After two summers of on-scene filming and thousands of hours spent wading through footage, Disneynature’s BEARS is set to open this week on Earth Day. In just over 70 minutes, moviegoers will be able to capture an intimate view of three Alaskan coastal brown bears making their way in an often unpredictable and unreliable world along the shores of Katmai National Park. Disneynature invites us to venture “into somewhere incredible.”
In typical Disney fashion, the film follows a bear’s life of sweetness and tragedy, with moments of silly joy thrown in with narration by John C. Reilly (voice of Wreck It Ralph). The value to young people, however, lies not within the laughable, but in the reality; growing up is damn hard, no matter your species.
Masterfully shot and directed, the little family group consisting of “Sky” and cubs “Amber” and “Scout” begins in a den somewhere near Hallo Bay Bear Camp, a place of magical opportunity for humans and where the majority of footage was collected. Hallo Bay is one of those places where earth and heaven somehow meld together in a beautiful tapestry of nature that cannot help but serve as habitat for these superheroes of the Alaska animal world.
I know this because I’ve been there, seated uncomfortably on a stream bed of stones waiting for an equally-uncomfortable but trusting mother bear to walk her cub within arm’s reach of my guide and I. When one’s visceral senses are sharp enough to smell wet bear fur and feel cold creek water seeping into boot tops, all while listening to the splash of paws and salmon and wind through willow branches, life slows down to only the important stuff. And this is important stuff.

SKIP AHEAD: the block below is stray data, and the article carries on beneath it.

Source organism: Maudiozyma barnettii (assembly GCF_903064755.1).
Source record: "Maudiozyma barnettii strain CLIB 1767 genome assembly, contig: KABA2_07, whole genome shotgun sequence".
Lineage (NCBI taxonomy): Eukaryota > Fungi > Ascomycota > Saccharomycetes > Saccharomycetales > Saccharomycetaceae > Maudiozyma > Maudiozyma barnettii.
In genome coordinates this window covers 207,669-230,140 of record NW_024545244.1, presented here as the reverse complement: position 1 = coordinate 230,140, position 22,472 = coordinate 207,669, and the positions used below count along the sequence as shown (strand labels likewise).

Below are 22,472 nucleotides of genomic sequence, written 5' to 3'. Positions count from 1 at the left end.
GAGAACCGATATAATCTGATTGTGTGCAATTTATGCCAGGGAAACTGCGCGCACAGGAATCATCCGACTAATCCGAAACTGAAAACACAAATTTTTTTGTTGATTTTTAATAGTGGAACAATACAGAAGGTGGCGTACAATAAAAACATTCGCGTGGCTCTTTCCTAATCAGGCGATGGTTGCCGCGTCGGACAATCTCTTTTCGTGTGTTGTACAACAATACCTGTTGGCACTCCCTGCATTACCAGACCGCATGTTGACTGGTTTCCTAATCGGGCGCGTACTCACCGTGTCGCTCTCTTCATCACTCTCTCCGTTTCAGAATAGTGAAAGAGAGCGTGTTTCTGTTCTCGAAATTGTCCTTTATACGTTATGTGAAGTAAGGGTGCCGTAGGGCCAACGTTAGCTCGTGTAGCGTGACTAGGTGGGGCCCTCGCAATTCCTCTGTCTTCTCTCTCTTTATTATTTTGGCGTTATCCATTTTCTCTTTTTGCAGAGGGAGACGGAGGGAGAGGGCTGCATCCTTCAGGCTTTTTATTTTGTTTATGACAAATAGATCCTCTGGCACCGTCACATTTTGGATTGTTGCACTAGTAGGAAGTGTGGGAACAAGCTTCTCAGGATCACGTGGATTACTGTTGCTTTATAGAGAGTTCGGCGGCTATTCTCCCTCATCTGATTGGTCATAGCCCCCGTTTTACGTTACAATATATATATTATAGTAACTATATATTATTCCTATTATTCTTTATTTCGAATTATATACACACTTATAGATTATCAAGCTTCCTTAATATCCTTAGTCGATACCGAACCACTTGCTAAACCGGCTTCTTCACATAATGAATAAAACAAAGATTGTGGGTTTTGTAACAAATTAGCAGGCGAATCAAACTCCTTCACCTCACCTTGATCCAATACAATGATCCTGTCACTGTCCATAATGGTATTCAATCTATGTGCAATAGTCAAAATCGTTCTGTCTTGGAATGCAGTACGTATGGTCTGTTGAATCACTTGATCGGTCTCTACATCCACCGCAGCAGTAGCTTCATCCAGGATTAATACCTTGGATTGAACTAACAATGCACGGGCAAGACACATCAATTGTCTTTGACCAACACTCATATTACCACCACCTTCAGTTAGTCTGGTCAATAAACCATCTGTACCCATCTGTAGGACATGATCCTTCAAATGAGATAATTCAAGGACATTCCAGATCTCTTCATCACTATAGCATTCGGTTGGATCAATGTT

It’s the only stuff, really, and it’s up to our kids to grow up and keep it that way.
In a recent conversation with BEARS co-director and producer Keith Scholey, this became especially clear for the legions of Alaska children who will hopefully take their parents to see the film. I asked Keith what he wants kids in Alaska to do with this film, and the answer was as equally beautiful as the sweeping skies and roaring waves.”
“You have a huge privilege, and a fantastic inner sense of value for bears, just by living in Alaska,” he said. “You know what a struggle they have just to grow up, and that they’ve been through so, so much.”
“And when you know that,” Scholey says, “You will be more likely to know the best way to protect them. Not just the bears, but the salmon streams, and oceans, and forests. It’s going to take a big global effort.”
I’ll be in Homer on Thursday night for a special screening of Disneynature BEARS, with my friends and cohorts from Hallo Bay Bear Camp.
We will smile, we will cringe, and we will celebrate the reality of growing up someplace incredible. Will you? The National Park Foundation and Disneynature have teamed up to take proceeds from opening week and donate them to our national parks. What better reason to go than that?
As recording artist Olivia Holt sang in her newest single released just for the premier of Disneynature’s BEARS,
“We will leave our footprints behind, and carry on…”
Curious about Hallo Bay Bear Camp? Try these previous blog posts and consider a trip to Alaska’s most intimate bear-viewing experience. Tell them AK Mom sent you.